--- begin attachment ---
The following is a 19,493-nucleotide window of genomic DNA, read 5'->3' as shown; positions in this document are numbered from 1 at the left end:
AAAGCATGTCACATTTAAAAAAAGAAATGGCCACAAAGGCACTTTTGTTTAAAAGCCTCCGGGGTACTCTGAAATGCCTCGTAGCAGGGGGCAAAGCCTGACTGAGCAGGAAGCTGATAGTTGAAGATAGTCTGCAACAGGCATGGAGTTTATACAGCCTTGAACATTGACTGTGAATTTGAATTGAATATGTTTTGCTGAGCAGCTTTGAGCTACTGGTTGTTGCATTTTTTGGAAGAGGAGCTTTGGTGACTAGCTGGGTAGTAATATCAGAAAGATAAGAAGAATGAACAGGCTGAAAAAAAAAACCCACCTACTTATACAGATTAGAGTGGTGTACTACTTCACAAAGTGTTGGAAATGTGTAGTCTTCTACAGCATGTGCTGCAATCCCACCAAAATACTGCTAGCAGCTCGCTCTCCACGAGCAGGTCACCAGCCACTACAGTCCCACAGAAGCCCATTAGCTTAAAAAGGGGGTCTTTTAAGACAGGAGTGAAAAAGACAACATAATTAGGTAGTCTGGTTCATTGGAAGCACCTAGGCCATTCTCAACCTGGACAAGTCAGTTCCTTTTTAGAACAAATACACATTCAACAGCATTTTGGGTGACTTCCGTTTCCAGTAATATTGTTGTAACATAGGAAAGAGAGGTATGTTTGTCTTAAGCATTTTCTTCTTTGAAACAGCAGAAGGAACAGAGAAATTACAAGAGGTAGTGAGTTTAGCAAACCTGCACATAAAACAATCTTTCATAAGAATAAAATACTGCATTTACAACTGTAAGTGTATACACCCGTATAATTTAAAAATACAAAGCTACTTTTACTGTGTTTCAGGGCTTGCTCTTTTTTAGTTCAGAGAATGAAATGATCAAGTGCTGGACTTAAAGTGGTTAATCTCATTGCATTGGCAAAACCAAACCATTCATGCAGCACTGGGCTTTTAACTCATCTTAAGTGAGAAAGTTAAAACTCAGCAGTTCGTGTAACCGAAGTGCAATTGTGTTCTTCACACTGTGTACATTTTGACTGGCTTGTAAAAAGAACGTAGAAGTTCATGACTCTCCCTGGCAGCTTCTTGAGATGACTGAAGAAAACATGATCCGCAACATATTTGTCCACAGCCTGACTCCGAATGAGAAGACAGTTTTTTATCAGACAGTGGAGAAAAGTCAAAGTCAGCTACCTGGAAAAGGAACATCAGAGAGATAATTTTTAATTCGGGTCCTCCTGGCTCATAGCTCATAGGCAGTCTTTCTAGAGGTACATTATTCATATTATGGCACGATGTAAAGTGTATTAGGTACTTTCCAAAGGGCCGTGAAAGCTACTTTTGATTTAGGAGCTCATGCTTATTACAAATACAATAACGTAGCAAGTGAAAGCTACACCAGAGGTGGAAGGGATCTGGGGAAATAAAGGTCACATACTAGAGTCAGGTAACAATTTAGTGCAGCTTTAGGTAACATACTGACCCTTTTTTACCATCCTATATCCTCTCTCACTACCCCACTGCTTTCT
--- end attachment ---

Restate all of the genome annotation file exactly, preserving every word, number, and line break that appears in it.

The following is a 19,493-nucleotide window of genomic DNA, read 5'->3' as shown; positions in this document are numbered from 1 at the left end:
AAAGCATGTCACATTTAAAAAAAGAAATGGCCACAAAGGCACTTTTGTTTAAAAGCCTCCGGGGTACTCTGAAATGCCTCGTAGCAGGGGGCAAAGCCTGACTGAGCAGGAAGCTGATAGTTGAAGATAGTCTGCAACAGGCATGGAGTTTATACAGCCTTGAACATTGACTGTGAATTTGAATTGAATATGTTTTGCTGAGCAGCTTTGAGCTACTGGTTGTTGCATTTTTTGGAAGAGGAGCTTTGGTGACTAGCTGGGTAGTAATATCAGAAAGATAAGAAGAATGAACAGGCTGAAAAAAAAAACCCACCTACTTATACAGATTAGAGTGGTGTACTACTTCACAAAGTGTTGGAAATGTGTAGTCTTCTACAGCATGTGCTGCAATCCCACCAAAATACTGCTAGCAGCTCGCTCTCCACGAGCAGGTCACCAGCCACTACAGTCCCACAGAAGCCCATTAGCTTAAAAAGGGGGTCTTTTAAGACAGGAGTGAAAAAGACAACATAATTAGGTAGTCTGGTTCATTGGAAGCACCTAGGCCATTCTCAACCTGGACAAGTCAGTTCCTTTTTAGAACAAATACACATTCAACAGCATTTTGGGTGACTTCCGTTTCCAGTAATATTGTTGTAACATAGGAAAGAGAGGTATGTTTGTCTTAAGCATTTTCTTCTTTGAAACAGCAGAAGGAACAGAGAAATTACAAGAGGTAGTGAGTTTAGCAAACCTGCACATAAAACAATCTTTCATAAGAATAAAATACTGCATTTACAACTGTAAGTGTATACACCCGTATAATTTAAAAATACAAAGCTACTTTTACTGTGTTTCAGGGCTTGCTCTTTTTTAGTTCAGAGAATGAAATGATCAAGTGCTGGACTTAAAGTGGTTAATCTCATTGCATTGGCAAAACCAAACCATTCATGCAGCACTGGGCTTTTAACTCATCTTAAGTGAGAAAGTTAAAACTCAGCAGTTCGTGTAACCGAAGTGCAATTGTGTTCTTCACACTGTGTACATTTTGACTGGCTTGTAAAAAGAACGTAGAAGTTCATGACTCTCCCTGGCAGCTTCTTGAGATGACTGAAGAAAACATGATCCGCAACATATTTGTCCACAGCCTGACTCCGAATGAGAAGACAGTTTTTTATCAGACAGTGGAGAAAAGTCAAAGTCAGCTACCTGGAAAAGGAACATCAGAGAGATAATTTTTAATTCGGGTCCTCCTGGCTCATAGCTCATAGGCAGTCTTTCTAGAGGTACATTATTCATATTATGGCACGATGTAAAGTGTATTAGGTACTTTCCAAAGGGCCGTGAAAGCTACTTTTGATTTAGGAGCTCATGCTTATTACAAATACAATAACGTAGCAAGTGAAAGCTACACCAGAGGTGGAAGGGATCTGGGGAAATAAAGGTCACATACTAGAGTCAGGTAACAATTTAGTGCAGCTTTAGGTAACATACTGACCCTTTTTTACCATCCTATATCCTCTCTCACTACCCCACTGCTTTCT